Optimize suffix building in FileTest::ReadNext().

Updating HPKE to draft-irtf-cfrg-hpke-07 added a number of tests to
crypto/hpke/hpke_test_vectors.txt. The time to run HPKE crypto tests
increased from 0.09 to 0.56 seconds (averaged over 6 runs). The runtime
for the whole crypto_test suite increased from 86.44 to 88.19 (measured

Profiling revealed an excessive amount of CPU time (~50% for HPKE tests)
spent on std::map lookups in ReadNext(). I found a slow loop that
computes the suffix for a repeated attribute by hammering a std::map
with incremental guesses.

This CL adds a std::map<std::string, size_t> for counting repeated
attributes, eliminating the need for the loop. This reduces the runtime
for HPKE tests from 0.56 to 0.12 seconds (averaged over 6 runs). For the
whole crypto_test suite, runtime is reduced from 88.19 to 86.71
seconds (measured once).

Change-Id: Ie87f4a7f3edc95d434226d2959dcf09974f0656f
Reviewed-on: https://boringssl-review.googlesource.com/c/boringssl/+/44905
Commit-Queue: David Benjamin <davidben@google.com>
Reviewed-by: David Benjamin <davidben@google.com>
2 files changed
tree: 9d0e9ad319c3792f0068a8a9dab334350213b497
  1. .github/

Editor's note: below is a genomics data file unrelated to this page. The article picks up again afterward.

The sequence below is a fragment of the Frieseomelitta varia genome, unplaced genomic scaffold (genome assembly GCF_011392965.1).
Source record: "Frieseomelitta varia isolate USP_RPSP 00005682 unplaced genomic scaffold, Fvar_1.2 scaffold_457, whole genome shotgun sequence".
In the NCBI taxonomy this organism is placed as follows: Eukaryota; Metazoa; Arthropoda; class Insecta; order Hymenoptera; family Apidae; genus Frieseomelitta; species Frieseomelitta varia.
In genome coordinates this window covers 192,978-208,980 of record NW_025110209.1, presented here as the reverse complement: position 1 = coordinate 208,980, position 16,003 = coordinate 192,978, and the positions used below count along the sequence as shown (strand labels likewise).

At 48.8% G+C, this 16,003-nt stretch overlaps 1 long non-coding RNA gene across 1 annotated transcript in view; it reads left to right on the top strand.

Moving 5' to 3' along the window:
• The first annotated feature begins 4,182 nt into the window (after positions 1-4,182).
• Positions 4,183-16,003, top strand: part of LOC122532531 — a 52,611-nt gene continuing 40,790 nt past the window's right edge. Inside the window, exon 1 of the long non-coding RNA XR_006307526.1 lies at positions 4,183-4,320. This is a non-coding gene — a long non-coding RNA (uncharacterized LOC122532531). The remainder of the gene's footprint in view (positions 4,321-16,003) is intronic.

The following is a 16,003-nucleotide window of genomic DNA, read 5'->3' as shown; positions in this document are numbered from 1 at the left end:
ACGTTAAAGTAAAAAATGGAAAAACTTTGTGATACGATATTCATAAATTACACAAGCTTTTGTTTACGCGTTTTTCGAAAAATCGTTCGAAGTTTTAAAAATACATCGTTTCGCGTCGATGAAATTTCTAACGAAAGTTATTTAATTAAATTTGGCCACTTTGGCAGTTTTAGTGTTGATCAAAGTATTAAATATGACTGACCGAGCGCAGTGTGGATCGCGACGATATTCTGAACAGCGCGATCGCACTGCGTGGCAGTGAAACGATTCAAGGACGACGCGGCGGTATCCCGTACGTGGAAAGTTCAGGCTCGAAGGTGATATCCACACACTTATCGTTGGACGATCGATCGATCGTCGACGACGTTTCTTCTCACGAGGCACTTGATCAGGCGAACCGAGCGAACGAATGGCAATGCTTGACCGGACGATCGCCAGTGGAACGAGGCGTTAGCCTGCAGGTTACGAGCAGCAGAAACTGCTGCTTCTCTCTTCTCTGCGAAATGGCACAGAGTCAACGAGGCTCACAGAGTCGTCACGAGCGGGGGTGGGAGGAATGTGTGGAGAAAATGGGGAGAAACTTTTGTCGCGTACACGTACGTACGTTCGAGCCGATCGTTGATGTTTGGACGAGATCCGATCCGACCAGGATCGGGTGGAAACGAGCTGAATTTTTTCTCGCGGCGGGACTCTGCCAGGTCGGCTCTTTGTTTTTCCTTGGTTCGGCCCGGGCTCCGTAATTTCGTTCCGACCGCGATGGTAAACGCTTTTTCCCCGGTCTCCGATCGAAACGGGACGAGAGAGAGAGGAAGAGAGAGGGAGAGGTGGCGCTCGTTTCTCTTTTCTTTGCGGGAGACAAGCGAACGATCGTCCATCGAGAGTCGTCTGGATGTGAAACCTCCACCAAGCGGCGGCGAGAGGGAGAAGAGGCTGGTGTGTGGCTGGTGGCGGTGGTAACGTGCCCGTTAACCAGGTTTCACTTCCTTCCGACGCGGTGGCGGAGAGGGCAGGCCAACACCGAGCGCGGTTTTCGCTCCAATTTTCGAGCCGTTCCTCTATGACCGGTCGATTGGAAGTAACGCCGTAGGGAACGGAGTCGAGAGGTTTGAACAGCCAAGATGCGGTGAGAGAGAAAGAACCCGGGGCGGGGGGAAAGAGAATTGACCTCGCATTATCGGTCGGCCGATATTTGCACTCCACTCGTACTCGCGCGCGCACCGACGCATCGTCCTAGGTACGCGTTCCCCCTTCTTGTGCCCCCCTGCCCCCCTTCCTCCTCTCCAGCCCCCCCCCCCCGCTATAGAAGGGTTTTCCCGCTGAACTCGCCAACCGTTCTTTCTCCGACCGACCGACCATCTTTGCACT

2. crypto/
  3. decrepit/
  4. fuzz/
  5. include/
  6. ssl/
  7. third_party/
  8. tool/
  9. util/
  10. .clang-format
  11. .gitignore
  14. BUILDING.md
  15. CMakeLists.txt
  16. codereview.settings
  18. FUZZING.md
  19. go.mod
  20. go.sum
  23. PORTING.md
  24. README.md
  26. sources.cmake
  27. STYLE.md


BoringSSL is a fork of OpenSSL that is designed to meet Google's needs.

Although BoringSSL is an open source project, it is not intended for general use, as OpenSSL is. We don't recommend that third parties depend upon it. Doing so is likely to be frustrating because there are no guarantees of API or ABI stability.

Programs ship their own copies of BoringSSL when they use it and we update everything as needed when deciding to make API changes. This allows us to mostly avoid compromises in the name of compatibility. It works for us, but it may not work for you.

BoringSSL arose because Google used OpenSSL for many years in various ways and, over time, built up a large number of patches that were maintained while tracking upstream OpenSSL. As Google's product portfolio became more complex, more copies of OpenSSL sprung up and the effort involved in maintaining all these patches in multiple places was growing steadily.

Currently BoringSSL is the SSL library in Chrome/Chromium, Android (but it's not part of the NDK) and a number of other apps/programs.

Project links:

There are other files in this directory which might be helpful: